Bereaved families group demands changes

Documents related to the development and implementation of Industrial Manslaughter laws in Victoria and seen by SafetyAtWorkBlog say that the Department of Justice and Community Services will draft a policy paper on the laws prior to the proposed Industrial Manslaughter Bill being presented to Parliament in October or November. October’s Work Health and Safety Month promises to be lively this year.


Participants in the Workplace Fatalities and Serious Incidents Reference Group had expressed concerns about the phoenixing of companies after a workplace fatality and that workplaces where deaths have occurred should be treated as a crime scene that:

“…should not be operational until a full investigation is complete”

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“They did not know what to say, so they stop saying anything at all”

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Behind every call for Industrial Manslaughter laws in Australia over the last twenty years has been is a deeply grieving family. We often see relatives on the TV News, standing outside of Courts, or at memorial sites. SafetyAtWorkBlog fears for the mental health of these people who have usually been traumatised by the death and whose experiences in the immediate aftermath and the months afterwards often exacerbates that trauma.

But people have been killed at work for centuries and often the current pain and anger is so raw that we fail to remember those who have already gone through this process because their voices have often been used and discarded.

SafetyAtWorkBlog spoke with several bereaved relatives who have experienced the loss of a relative at work. The focus was on those whose relatives died over a decade ago, to gain a more measured and reflective perspective and in order to understand what may be in the future for all of us who have workers in our families. I responded more emotionally to these stories than I expected and have found it difficult to write about the issues I intended to address, so I have decided to let these interviews and stories stand pretty much by themselves.

The first of these responses is from Jan Carrick. Her 18-year-old son Anthony died in 1998 on his first day at work. One article written in 2003 about Anthony’s death and that of other young workers said this:

Continue reading ““They did not know what to say, so they stop saying anything at all””

Victims of industrial crime

On May 13 2019 the Australian media published articles based on research (released after embargo) conducted by the RMIT’s Centre for Innovative Justice and about victims of crime which those advocating for Industrial Manslaughter laws should seriously consider.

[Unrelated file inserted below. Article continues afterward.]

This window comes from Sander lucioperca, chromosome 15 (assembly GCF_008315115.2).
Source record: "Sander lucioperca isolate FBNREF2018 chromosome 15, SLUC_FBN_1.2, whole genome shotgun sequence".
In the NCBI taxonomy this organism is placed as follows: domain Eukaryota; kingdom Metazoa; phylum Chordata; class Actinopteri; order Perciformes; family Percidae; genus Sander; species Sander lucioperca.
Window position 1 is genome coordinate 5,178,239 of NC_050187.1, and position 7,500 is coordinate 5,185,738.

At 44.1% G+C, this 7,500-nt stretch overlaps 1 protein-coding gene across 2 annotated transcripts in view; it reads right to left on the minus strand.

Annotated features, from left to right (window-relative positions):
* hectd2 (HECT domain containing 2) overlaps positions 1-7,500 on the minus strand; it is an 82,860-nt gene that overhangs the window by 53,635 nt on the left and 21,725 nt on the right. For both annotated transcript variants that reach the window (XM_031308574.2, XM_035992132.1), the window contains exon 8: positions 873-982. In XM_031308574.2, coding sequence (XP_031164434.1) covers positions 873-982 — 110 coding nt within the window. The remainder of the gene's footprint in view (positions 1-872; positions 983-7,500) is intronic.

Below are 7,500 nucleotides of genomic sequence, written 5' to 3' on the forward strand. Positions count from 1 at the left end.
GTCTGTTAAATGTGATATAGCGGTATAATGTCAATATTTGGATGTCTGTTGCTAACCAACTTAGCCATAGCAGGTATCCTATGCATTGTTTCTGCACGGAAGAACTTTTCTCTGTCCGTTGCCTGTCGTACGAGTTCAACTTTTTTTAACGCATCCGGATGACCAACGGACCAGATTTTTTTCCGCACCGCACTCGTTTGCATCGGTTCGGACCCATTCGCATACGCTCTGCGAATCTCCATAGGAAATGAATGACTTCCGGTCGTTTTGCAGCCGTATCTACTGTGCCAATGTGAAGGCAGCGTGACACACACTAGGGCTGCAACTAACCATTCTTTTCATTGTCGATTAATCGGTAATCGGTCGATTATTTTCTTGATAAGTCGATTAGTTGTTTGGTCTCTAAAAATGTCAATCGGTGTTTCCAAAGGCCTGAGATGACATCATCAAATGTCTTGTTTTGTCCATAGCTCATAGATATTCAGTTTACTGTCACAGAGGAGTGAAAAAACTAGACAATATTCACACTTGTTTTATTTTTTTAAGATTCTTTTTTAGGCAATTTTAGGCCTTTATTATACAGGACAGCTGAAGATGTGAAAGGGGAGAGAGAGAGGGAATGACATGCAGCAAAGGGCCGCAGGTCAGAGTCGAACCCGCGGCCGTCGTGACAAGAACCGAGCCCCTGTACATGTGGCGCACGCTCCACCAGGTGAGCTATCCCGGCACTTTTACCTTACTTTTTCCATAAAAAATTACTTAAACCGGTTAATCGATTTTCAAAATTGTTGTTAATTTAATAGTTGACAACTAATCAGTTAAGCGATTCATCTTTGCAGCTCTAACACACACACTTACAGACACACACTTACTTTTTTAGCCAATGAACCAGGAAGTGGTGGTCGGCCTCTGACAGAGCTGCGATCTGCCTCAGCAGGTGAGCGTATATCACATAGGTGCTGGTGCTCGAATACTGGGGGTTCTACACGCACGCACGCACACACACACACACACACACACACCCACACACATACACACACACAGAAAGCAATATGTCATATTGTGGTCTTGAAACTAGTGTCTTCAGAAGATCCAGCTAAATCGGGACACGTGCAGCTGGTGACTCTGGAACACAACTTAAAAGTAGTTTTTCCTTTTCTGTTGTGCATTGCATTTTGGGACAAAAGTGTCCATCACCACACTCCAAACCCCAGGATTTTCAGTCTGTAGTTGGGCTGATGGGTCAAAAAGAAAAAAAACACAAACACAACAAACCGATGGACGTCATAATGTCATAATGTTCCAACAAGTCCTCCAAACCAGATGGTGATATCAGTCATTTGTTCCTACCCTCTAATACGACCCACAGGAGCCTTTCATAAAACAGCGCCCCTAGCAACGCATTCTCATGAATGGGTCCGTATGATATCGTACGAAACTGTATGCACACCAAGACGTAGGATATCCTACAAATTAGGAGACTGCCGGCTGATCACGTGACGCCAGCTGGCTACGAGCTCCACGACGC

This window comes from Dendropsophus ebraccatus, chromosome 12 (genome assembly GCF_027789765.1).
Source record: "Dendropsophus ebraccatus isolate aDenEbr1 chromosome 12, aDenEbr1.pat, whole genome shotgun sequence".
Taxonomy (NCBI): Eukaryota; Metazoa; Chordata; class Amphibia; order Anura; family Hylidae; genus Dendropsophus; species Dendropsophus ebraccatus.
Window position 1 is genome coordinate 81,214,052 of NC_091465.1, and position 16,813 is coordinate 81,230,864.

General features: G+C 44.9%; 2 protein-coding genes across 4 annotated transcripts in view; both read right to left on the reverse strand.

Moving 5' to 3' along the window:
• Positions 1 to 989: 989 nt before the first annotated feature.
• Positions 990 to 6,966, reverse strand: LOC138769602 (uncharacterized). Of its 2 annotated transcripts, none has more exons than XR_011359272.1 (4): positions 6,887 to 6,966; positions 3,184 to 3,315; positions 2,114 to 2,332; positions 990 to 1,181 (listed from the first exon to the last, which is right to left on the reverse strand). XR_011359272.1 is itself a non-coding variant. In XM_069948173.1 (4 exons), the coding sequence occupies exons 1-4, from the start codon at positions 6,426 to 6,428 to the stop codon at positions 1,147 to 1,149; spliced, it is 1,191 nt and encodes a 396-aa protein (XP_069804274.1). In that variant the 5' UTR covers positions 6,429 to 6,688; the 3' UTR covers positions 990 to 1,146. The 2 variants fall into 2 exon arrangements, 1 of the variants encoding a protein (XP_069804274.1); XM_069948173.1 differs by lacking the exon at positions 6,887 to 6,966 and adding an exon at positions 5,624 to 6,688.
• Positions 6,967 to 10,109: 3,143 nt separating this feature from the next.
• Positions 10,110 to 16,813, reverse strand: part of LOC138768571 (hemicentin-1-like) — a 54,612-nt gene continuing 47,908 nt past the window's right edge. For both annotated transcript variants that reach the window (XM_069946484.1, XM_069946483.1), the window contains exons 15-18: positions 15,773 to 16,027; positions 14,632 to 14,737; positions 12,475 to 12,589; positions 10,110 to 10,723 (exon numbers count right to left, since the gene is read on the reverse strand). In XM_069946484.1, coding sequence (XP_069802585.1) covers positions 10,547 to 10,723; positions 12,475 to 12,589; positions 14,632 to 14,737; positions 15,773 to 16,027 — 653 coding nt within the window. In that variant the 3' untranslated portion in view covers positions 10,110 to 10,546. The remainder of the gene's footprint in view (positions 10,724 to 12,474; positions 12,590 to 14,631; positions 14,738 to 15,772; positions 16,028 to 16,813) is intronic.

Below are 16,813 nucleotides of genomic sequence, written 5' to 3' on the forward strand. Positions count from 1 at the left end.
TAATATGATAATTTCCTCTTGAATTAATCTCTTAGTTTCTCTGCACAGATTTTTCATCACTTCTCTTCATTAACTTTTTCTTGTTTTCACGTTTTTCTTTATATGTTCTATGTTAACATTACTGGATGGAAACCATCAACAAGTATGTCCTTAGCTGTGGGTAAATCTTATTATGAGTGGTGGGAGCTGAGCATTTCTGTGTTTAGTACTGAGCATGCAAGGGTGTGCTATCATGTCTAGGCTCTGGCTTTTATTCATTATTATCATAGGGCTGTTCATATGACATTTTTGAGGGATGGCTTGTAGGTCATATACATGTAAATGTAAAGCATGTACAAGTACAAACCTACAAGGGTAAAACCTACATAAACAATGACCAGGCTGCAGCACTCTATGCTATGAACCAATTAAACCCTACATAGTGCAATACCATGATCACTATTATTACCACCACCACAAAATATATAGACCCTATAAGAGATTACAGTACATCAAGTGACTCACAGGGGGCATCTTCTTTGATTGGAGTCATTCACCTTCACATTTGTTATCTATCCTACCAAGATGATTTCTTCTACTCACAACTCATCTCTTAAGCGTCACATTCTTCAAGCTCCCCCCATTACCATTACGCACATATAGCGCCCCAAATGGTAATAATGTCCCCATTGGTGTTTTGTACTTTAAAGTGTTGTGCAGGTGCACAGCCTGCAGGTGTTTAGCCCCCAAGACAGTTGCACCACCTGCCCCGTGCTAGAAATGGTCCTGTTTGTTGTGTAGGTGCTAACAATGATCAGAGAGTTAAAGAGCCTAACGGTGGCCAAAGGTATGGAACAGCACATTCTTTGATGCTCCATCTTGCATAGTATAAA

The Age newspaper reports

“Victims of crime felt let down by the system when offenders pleaded guilty to a less serious charge and did not proceed to trial ‘‘ because they wanted the opportunity to tell their story’’ , …..”

and that

“One victim interviewed during the research said they felt left out of discussions with the OPP when charges in their case were downgraded from murder to manslaughter for a plea of guilt …”

Occupational health and safety (OHS) seems a little ahead of the game here as relatives of deceased workers have been integrated into OHS consultation in both Queensland and Victoria. Relatives had a very strong voice through the Senate Inquiry into Industrial Deaths. Victim Impact Statements have been possible in the Courts for many years but Industrial Manslaughter laws add an additional depth to the participation of victims of industrial crime, and an additional risk of false promises.

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AI Group responds to media report on apprentice’s death

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The Australian Industry Group and its Chief Executive Innes Willox have been criticised on social media in Australia today as a result of an ABC report into a workplace fatality that occurred during the AI Group’s apprenticeship program.  The criticism has come as the AI Group is very active on matters of occupational health and safety policy to its members and government

The AI Group provided SafetyAtWorkBlog with this statement concerning the report: Continue reading “AI Group responds to media report on apprentice’s death”

Families get a good deal from the Industrial Deaths inquiry

Photo credit: Workplace Safety Services

Will the recommendations of the Senate Committee’s inquiry into industrial deaths benefit relatives of deceased workers? Yes, mostly.

It seemed like relatives gained greater access to this Senate Committee than in other inquiries.  Some public hearings were held with only relatives presenting.  This is a major change.  The transcripts of the 2012

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